Published on April 23rd, 2015 | by The Beige Baron


Live Review: DEAD @ Swamplands, April 18

— Review by Warnskagz Warner. Main Photo: Lloyd Honeybrook

I’m standing in the chilly but welcoming band-room basement of a DIY house-venue in the northern suburbs of Melbourne, watching a two-piece band called DEAD. Nevertheless, I’m feeling very much alive, because about five minutes into their set it dawns on me, as it must have already dawned on the other 50-or-so awestruck disciples huddled in communion on that cold April evening. We are all witnessing bona fide rock ‘n’ roll greatness.

VL20+DeadWriting this now, it’s hard to recall too many specific mechanics of the music DEAD played for 40-odd minutes. Sure, I remember snippets – there was a bit where Jem (drums) played lightning-quick triplets for about two-minutes straight before Jace (bass) emerged, like Manfred Von Richthofen, all guns blazing with a murderous riff from hell and BANG – locked straight in and screaming, we all go down in a blaze of flames, guts, and glory. I remember that bit.

There was also another bit, where halfway through the song everything went very quiet and Jace told a true-life story of being a silly drunk teenager and rubbing his naked genitals up against a venue window in silent, avant-garde protest against being refused entry to watch some god-awful band playing inside (awesome), only to then let us all know this was OK because he was drunk at the time, before declaring, “The Australian Redneck is Alive and Well”. I remember that bit too, as it made me deeply uncomfortable, which was no doubt the point.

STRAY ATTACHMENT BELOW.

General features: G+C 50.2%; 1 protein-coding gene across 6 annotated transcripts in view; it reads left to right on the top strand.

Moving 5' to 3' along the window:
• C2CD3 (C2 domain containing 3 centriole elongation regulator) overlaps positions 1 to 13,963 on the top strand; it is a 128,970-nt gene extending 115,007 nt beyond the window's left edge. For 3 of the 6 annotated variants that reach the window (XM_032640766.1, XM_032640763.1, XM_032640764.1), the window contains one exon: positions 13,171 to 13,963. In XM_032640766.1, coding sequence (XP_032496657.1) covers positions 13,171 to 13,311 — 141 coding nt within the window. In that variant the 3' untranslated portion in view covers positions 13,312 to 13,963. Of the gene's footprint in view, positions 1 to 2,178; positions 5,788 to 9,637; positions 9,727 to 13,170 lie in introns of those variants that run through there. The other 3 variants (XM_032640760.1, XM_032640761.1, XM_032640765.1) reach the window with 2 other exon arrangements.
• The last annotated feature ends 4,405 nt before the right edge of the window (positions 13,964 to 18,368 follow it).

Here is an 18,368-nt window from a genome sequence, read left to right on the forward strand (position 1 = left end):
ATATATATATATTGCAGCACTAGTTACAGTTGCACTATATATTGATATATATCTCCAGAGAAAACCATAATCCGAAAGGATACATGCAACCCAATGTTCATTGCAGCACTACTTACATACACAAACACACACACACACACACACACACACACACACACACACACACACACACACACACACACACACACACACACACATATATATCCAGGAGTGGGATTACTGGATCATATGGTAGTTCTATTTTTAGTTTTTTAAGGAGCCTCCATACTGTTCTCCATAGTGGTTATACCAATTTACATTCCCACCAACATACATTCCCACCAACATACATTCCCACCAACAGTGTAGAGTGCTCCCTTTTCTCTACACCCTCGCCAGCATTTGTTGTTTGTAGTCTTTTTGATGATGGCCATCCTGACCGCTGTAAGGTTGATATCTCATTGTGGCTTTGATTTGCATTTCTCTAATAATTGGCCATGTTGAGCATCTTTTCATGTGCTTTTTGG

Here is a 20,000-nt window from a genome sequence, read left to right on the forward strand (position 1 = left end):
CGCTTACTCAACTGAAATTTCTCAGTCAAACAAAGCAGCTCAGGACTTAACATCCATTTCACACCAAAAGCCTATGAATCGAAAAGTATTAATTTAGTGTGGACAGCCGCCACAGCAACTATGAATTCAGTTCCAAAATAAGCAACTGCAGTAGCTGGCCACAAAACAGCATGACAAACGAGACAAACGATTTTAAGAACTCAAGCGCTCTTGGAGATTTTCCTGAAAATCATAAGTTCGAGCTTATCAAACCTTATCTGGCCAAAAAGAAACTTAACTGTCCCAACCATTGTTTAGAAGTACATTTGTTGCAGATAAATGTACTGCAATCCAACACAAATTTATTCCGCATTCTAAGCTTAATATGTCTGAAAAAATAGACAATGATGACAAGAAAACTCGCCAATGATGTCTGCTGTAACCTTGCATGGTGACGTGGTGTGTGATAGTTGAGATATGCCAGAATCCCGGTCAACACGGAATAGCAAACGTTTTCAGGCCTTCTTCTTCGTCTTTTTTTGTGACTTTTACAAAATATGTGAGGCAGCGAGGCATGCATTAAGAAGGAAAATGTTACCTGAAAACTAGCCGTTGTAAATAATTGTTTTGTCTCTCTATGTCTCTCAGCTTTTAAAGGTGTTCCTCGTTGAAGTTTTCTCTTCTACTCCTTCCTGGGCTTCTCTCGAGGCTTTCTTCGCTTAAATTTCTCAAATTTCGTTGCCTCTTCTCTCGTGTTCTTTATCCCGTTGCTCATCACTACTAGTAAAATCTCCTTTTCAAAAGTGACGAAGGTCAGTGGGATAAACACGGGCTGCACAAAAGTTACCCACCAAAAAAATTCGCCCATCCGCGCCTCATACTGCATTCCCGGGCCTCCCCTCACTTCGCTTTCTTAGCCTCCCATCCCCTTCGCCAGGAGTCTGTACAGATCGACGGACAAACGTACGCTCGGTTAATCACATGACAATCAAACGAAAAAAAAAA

But that’s about all the specifics I can recall. Instead, what has stayed with me all week was the feeling I got whilst watching DEAD. Because to experience them in live performance mode is to feel as though you’ve somehow infiltrated a world where watered-down versions of things no longer exist.


Recent Album “Captains of Industry”

Paradoxically, somehow, amid the grave-plundering tone and sonic violence of the songs, there is a beautiful calm at DEAD gigs that you continually find yourself returning to. A place where earthly concerns seem trivial and quickly forgotten, and you’re then left standing, staring, completely entranced and transfixed, fully surrendered and ready to willingly travel wherever their songs want to take you next.

Like all those who’ve come before them, and the piles more who’ll come after them, DEAD are a band. But they are not like other bands. To see them live, with all the superhuman musicianship and ear-splitting volume, is to be presented with a straightforward and potentially intimidating choice– engage, and be fully present, or leave (but good luck trying to mouth where you’re going to your mate, probably better to text).

Whilst this might seem pushy to some folk, by showing up and going along for the ride on offer, you may well end up with a smile on your face all week just like I did. Not bad for $10.

DEAD, go see them live.

DEAD’s Captains of Industry reviewed here

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Groping for trouts in a peculiar river.

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